A recent study by the Vermont Foodbank and Feeding America shows that one in four Vermonters (around 153,000 people) turn to food shelves and meal service programs to feed themselves and their families.  These numbers include an estimated 33,900 children and 26,010 seniors. All food and funds collected during this year’s food drive went directly to the Vermont Foodbank and over two hundred Vermont Foodbank-partner food shelves and meal sites around Vermont.

For our September Vermonter of the Month we thank the twenty-six law firms and law offices that participated and made this year’s drive a success:

Bergeron, Paradis & Fitzpatrick, LLP

Biggam, Fox, Skinner, L.L.P.

Bradley D. Myerson Law Offices

Decato Law Office

Downs, Rachlin and Martin P.L.L.C.

Gravel and Shea P.C.

Langrock, Sperry and Wool L.L.P.

Maley and Maley, P.L.L.C.

Massucco Law Office P.C.

McNeil, Leddy and Sheahan P.C.

Office of the Vermont Attorney General

Paul, Frank and Collins P.C.

Primmer, Piper, Eggleston and Cramer, P.C.

Robert Appel, Attorney at Law, P.L.C.

Ronan Law Group, PLLC

Sheehey, Furlong and Behm, P.C.

Stitzel, Page and Fletcher P.C.

U.S. District Court/U.S. Bankruptcy Court

Vermont Bar Association

Vermont Department of Financial Regulation

Vermont Legal Aid (Burlington)

Vermont Legal Aid (Rutland)

Vermont Public Utility Commission

Vermont Trial Lawyers Association

Welford & Sawyer

Winburn Law Offices

Have someone you think should be featured? Email AGO.CAP@vermont.gov.

TJ Donovan and Keely Marie

Lawyers Fighting Hunger Food Drive

Brad Traverse and TJ Donovan

Vermonter of the Month: Kiran Waqar

This is a monthly series in which the Attorney General will feature a Vermonter doing exemplary work in their community. Have someone you think should be featured? Email AGO.CAP@vermont.gov.

Kiran Waqar

Advocate. Volunteer. Mentor. Organizer. Poet. These are just a few ways one can describe Kiran Waqar, our August Vermonter of the Month.

Kiran’s commitment to community service began while in the tenth grade, when she organized a blanket drive benefiting Syrian refugees. While Kiran’s accomplishments since then are too numerous to list, her dedication to service and social justice—as a creator of the slam poetry group Muslim Girls Making Change—is inspiring generations of Vermonters; leaving many of us asking, “What can I do to make a change in my community?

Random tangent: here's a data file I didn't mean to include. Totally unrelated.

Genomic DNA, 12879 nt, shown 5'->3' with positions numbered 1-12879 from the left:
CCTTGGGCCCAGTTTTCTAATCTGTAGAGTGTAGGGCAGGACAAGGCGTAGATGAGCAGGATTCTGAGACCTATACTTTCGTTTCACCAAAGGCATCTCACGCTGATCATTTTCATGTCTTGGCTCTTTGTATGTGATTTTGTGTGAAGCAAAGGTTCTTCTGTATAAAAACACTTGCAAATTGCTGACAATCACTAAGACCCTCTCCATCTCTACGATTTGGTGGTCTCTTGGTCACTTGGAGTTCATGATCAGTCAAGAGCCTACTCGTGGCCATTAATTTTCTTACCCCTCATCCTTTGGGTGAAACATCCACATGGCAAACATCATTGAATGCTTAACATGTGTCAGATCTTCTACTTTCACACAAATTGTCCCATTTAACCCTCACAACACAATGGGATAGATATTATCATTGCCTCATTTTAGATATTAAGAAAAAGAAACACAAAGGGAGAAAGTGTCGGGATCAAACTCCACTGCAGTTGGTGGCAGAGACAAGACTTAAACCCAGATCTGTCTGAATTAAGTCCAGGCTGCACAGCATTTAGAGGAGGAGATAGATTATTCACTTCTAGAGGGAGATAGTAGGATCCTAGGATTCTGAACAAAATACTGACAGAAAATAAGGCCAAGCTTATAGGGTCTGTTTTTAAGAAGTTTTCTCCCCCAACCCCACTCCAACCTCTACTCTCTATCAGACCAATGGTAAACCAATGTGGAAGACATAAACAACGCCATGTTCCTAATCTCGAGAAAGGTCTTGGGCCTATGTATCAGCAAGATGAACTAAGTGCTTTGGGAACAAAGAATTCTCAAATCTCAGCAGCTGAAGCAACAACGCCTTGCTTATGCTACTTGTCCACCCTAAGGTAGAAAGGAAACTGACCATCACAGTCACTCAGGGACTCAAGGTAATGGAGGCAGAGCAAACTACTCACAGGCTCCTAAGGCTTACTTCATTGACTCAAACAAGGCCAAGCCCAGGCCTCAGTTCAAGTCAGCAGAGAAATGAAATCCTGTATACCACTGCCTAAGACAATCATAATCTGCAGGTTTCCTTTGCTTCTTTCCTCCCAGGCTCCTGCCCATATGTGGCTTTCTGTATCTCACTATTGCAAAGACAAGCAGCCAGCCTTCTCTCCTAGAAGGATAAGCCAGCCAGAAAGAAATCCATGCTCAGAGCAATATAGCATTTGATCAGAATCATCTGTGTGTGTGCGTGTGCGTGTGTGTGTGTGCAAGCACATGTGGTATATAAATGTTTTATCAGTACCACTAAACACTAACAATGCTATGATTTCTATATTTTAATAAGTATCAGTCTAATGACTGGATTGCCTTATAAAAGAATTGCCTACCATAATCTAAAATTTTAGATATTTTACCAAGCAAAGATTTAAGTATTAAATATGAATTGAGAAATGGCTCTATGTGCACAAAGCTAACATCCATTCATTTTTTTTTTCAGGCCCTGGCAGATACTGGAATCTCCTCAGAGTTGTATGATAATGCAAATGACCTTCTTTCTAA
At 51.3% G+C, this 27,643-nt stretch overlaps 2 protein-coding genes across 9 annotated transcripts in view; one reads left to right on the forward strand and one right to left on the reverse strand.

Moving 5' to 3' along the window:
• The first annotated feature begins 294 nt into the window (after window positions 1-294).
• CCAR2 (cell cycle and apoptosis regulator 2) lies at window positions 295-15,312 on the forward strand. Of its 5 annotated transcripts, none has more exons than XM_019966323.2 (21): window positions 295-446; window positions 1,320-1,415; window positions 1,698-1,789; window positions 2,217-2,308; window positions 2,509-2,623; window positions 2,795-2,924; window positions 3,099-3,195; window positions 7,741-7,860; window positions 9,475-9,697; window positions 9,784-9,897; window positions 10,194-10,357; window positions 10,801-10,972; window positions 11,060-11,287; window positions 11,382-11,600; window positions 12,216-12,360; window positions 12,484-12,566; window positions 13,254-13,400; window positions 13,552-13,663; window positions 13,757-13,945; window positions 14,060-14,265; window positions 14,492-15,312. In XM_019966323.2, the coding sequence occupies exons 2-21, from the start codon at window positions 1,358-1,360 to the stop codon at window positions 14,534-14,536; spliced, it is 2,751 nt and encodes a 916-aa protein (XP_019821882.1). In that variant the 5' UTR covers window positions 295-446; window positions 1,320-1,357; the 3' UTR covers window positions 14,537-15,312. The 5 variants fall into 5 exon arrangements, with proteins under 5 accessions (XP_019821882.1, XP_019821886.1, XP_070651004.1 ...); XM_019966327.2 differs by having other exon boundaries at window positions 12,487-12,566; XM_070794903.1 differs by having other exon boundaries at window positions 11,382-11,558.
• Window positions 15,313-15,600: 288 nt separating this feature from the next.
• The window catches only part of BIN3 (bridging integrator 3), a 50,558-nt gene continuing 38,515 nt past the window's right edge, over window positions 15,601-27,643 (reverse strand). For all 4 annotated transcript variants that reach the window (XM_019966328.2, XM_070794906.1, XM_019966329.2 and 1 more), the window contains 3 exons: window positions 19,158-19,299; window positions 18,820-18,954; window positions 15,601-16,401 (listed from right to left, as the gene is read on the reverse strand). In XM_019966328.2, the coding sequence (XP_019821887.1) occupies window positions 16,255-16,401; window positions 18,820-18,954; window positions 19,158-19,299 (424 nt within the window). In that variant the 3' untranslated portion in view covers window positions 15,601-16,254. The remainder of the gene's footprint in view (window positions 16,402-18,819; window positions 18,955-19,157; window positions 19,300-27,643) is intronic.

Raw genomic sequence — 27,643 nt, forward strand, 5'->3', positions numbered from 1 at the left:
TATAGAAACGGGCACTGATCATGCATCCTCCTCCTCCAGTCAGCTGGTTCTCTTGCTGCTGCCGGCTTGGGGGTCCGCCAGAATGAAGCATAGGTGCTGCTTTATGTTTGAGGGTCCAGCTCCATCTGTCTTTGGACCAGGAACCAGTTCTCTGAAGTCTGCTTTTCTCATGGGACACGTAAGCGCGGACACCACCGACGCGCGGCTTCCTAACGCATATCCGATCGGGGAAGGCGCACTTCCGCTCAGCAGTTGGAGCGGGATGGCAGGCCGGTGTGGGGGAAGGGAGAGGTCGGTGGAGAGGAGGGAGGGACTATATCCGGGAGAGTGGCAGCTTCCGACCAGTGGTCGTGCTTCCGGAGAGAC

Our office had the pleasure of meeting Kiran when she served as an intern with the Vermont Attorney General’s Civil Rights Unit in 2017. During which time, she came up with the concept of Vermonter of the Month “as a way to engage with all sorts of Vermonters.”  In relaying her vision, she shared that “By choosing numerous types of Vermonters with varied achievements you can reach out to a diverse group. I thought that was important.”  While celebrating the one-year anniversary of Vermonter of the Month, we are so delighted to be recognizing its esteemed creator as our August honoree!

Kiran recently graduated from South Burlington High School and will be studying International Studies at American University this fall. We sat down with her earlier this month to talk about her plans for the future and thank her for all that she has done, and continues to do, for Vermonters.

What motivated you to become and advocate, and continues to inspire you today?

I’m motivated to advocate because I have the ability to do so. As the daughter of two immigrants from Pakistan, I grew up with a global perspective. I also grew up knowing the privileges I have as an American citizen. Knowing this, it seemed obvious to me to use the privileges that came with my identity to try to make a larger impact. I also am aware of my identity as a Muslim woman, particularly as one who chooses to wear the hijab. Taking up space is important for me as my identity is constantly being mischaracterized. Something that keeps me going is thinking about if I didn’t share my story, who would?

You’ll be leaving Vermont soon for college, what are you going to miss the most?

Probably the community I’ve found here. I’m going to miss my slam (poetry) family, my friends, my family, my mosque, and everyone who supported Muslim Girls Making Change in so many ways. I’m going to miss long car rides with my fellow poets, the amazing conversations with people post performance, and the joy of seeing new poets take stage. I’m especially going to miss Maglianero Cafe where our poetry journey started and Young Writers Project that fostered and supported it along the way.

What advice do you have for other Vermonters, young and old, hoping to make an impact on their communities?

I would say that every single person can make an impact and that it doesn’t have to be big to be effective. The smallest acts can have large effects and you never really know how you’re going to impact someone. Just being there and speaking your truth can touch someone in ways you don’t know, so I would say be authentic. Don’t try to censor yourself or cater yourself to the audience. It’s most important that you be whatever is most honest for you because you never know who needs to see that.

Kiran Waqar and TJ Donovan

Kiran WaqarKiran Waqar, Ted Hobson, Charity Clark and Chester